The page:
But things are swiftly changing. Their eyes are clearer. They navigate the boulders without tumbling. They use their paws to scratch at the dirt. They explore flowers and sticks and berries with their teeth. They practice foraging which will soon lead them further and further from the den and my open view.

I missed seeing them entirely yesterday. I left early and I wasn’t around during the hours when they are most present on rocks. When I went looking for them in the evening, they must have been out with their parents or tucked in for the night. What is so striking is that there are times when they are so readily available, that I could spend an entire morning or afternoon beside the den watching them or I could return at any hour for another fix of new life.

Other times, like yesterday, the rock outcropping is vacant as if the whole thing was a dream.

The empty nest feels a lot like that as I wander from room to room.

One day last week, in the eerie absence of pups, I got up close to the place where they crawl back into the den between the rocks.

So many times, I wished I could follow them. Or at least, send a camera inside after them.

Theirs is such a contained world. The rock outcropping off our back door is their front porch. The overgrowth of bushes and trees encircling it is like a livingroom. And there’s even a backyard—between our garden path and the woods behind our house.

I imagine it is a sweet place to grow up, particularly safe from other predators given that the den sits just beside this dwelling with 3 welcoming two-footers, and we pass it daily to hang the laundry, to take an outdoor shower, to garden, to get something from the shed.

Once, in a previous year, I watched from my writing desk as my husband walked past the den from the shower to the laundry line completely unaware that the pups were there watching him go by.

Family life, like early summer, has such an expansive and timeless quality to it, which is why I suppose the ending feels like a punch in the gut.

Maybe this explains my abiding affection for the Mother this year, she, who has, two times now, remained still so that I could gaze at her atop the rocks; and didn’t she gaze right back at me, the two of us looking into each other’s eyes for some time.

Well done.

Well, done.

Posted in College, Insight, Teens, What's Next? (18 & beyond), Wisdom of Youth

Parenting bites…

With the nest almost empty now, my parenting insights come in shorter bits which I suppose is just about right as I turn more & more toward other things…

And yet, I’m learning that this role is the role of a lifetime…

~

Payback Theater

That rare night when he goes to bed before us. A dramatized rendition of what we endure night after night. Door latches. Stairs. Lights. A sudden desire to share scientific discoveries, insights, intimacies.

~

IN A FAMILY WAY

It’s such a comfort, this being a family. A buffer. An ease. A certainty. Sweet. Exhausting. Consuming. Distracting.

The silence, after, is deafening. Resurrecting. The original. Sin. Of separation. Abandonment. Mortality.

There is this larger family. This shared dwelling. This belonging.

There is this whole.

Past. Present. Future.

One.

~

OUR TURN

My state is proposing a 24-hour waiting period to buy a handgun.

Here’s an idea. Until this country figures out its shit when it comes to guns, men are unable to purchase them, and women are in charge of any firearms in the home. Furthermore, public funds are provided to women for firearm training and to provide the necessary equipment for safekeeping. Additionally, all new hires in positions that require firearms will be women until such time that a 50/50 gender balance is achieved in police departments, security teams, military personnel, etc. Public funding will also post armed women at every school, church, and each of the other venues that the men of our country frequent to kill people begrudgingly and at random.

You’ve had our vote, our money, our bodies. We’ll have your guns.

~

FROM THE MOUTH OF BABES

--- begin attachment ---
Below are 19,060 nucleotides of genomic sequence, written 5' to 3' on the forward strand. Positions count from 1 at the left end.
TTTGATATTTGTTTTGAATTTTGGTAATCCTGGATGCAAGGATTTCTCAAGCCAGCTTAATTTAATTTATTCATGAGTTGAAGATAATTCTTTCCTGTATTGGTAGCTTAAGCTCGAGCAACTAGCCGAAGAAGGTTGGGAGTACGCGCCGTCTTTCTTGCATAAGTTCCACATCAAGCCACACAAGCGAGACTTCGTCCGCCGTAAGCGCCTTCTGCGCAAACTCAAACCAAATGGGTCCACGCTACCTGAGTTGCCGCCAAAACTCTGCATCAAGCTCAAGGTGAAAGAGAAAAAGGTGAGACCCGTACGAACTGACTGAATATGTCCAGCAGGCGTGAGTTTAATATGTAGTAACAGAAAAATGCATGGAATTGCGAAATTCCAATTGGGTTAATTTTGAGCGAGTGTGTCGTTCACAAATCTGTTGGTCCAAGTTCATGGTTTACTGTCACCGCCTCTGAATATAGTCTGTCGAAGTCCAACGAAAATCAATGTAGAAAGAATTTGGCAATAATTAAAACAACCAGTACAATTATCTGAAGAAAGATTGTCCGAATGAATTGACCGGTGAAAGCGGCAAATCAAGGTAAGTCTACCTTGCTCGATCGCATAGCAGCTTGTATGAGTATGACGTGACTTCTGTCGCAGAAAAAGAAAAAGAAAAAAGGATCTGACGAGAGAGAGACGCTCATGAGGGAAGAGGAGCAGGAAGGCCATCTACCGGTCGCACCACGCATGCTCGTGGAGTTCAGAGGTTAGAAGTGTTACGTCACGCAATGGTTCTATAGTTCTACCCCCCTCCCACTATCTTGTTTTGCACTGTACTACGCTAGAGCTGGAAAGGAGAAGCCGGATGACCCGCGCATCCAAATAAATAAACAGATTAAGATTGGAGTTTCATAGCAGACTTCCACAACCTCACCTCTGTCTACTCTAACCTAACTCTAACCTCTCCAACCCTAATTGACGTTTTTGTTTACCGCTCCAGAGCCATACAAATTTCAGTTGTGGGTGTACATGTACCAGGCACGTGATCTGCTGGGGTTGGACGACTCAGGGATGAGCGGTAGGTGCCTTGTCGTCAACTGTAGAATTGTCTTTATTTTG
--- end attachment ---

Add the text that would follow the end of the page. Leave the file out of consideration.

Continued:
”It’s like the release of a new iPhone. Is it going to be good, and are we gonna like it, or is it just gonna be the same thing without a headphone jack?”

Our youngest, on the Mueller Report

~

APOCALYPSE

You know how if your kids are plugged in–at home or in the car–you gain some well-deserved solace, but it’s bittersweet because they’re checked out, like that rambunctious kid in your classroom on Ritalin, or the outlying boroughs of NYC, silenced by the seduction of indoor screens, or the neighborhood of my childhood on the base at West Point, the roads in front of the homes now three times as full with oversized SUVs obscurring the view of the Hudson, while the sidewalks and the playgrounds and the woods, once sprinkled with kids, are barren, even on a perfect July day, like the ghost town we visited when we lived in the Rockies, or the Apocalypse we inhabit now–quieted, distracted, consumed.

Posted in (Actual) Empty Nest, College, Home again, Insight, Mid-Life Mama, Mother to Crone, Twenty-something, What's Next? (18 & beyond)

Blink!

Though it doesn’t make it hurt any less to look into their dark and vacant rooms, It turns out that they leave home at just the right time.

You’re getting older.
Noises bother you.
Lights. Chaos. Commotion.

You realize you’ve run a marathon and you’re not sure how you did it.

You’re more and more attracted to simplicity, ease, slow.

Exhale.
Inhale.
Exhale.

They’re home!

Posted in (Actual) Empty Nest, College, Fragile Life, Insight, Milestone Moments, Mother to Crone, What's Next? (18 & beyond)

Demeter (College drop-off, Part. I)

There’s a battle raging in my belly, but what is the fight really for? I expect few in the battle know.

I once fought for a lover, offered to wear a string bikini & buy him a motorcycle.

But was it really him I wanted? (I’m so lucky I lost that fight.)

Neither do I want my children to never age, to never leave home.

I woke at 3 this morning, 4 am yesterday. I was there when the morning took its first breath and when that breath swept across the land with the rising sun, and I saw it greet the setting moon in the pink sky over the pond.

Though it’s been painful and violent and sweeping, maybe there isn’t a battle inside. Maybe this is what comes from laying a mantle down.

Before my decades as Mother, I cared for classrooms of students (who are parents now themselves), and before students, it was my eight younger siblings and an entire generation of younger cousins.

“Kelly Ann, you’re the oldest, you must set a good example.”

They began to potty-train me before I could walk.

I wore black last Saturday when we moved our chubby-cheeked sky-eyed baby into a dormitory room 100 miles away.